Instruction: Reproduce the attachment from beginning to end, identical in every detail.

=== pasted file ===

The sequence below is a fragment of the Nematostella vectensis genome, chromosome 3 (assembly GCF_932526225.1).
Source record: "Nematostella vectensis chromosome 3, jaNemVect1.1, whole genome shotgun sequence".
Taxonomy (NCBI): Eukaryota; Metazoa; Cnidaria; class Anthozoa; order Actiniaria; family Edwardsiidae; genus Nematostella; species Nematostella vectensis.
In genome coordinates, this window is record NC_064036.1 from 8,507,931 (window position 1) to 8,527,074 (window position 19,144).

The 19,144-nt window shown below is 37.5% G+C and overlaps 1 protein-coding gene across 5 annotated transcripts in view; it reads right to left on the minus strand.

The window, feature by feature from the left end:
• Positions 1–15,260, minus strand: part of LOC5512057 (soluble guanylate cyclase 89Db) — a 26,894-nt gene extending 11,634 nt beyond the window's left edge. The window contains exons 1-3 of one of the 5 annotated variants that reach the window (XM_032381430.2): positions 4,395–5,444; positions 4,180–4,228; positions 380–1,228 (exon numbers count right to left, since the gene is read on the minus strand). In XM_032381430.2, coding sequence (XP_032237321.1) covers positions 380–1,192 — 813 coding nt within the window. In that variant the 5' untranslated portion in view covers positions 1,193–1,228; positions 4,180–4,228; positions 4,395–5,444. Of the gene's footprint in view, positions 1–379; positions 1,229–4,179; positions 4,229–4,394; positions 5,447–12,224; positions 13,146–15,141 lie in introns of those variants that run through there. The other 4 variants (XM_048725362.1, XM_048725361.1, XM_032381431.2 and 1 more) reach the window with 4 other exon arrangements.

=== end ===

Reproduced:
The sequence below is a fragment of the Nematostella vectensis genome, chromosome 3 (assembly GCF_932526225.1).
Source record: "Nematostella vectensis chromosome 3, jaNemVect1.1, whole genome shotgun sequence".
Taxonomy (NCBI): Eukaryota; Metazoa; Cnidaria; class Anthozoa; order Actiniaria; family Edwardsiidae; genus Nematostella; species Nematostella vectensis.
In genome coordinates, this window is record NC_064036.1 from 8,507,931 (window position 1) to 8,527,074 (window position 19,144).

The 19,144-nt window shown below is 37.5% G+C and overlaps 1 protein-coding gene across 5 annotated transcripts in view; it reads right to left on the minus strand.

The window, feature by feature from the left end:
• Positions 1–15,260, minus strand: part of LOC5512057 (soluble guanylate cyclase 89Db) — a 26,894-nt gene extending 11,634 nt beyond the window's left edge. The window contains exons 1-3 of one of the 5 annotated variants that reach the window (XM_032381430.2): positions 4,395–5,444; positions 4,180–4,228; positions 380–1,228 (exon numbers count right to left, since the gene is read on the minus strand). In XM_032381430.2, coding sequence (XP_032237321.1) covers positions 380–1,192 — 813 coding nt within the window. In that variant the 5' untranslated portion in view covers positions 1,193–1,228; positions 4,180–4,228; positions 4,395–5,444. Of the gene's footprint in view, positions 1–379; positions 1,229–4,179; positions 4,229–4,394; positions 5,447–12,224; positions 13,146–15,141 lie in introns of those variants that run through there. The other 4 variants (XM_048725362.1, XM_048725361.1, XM_032381431.2 and 1 more) reach the window with 4 other exon arrangements.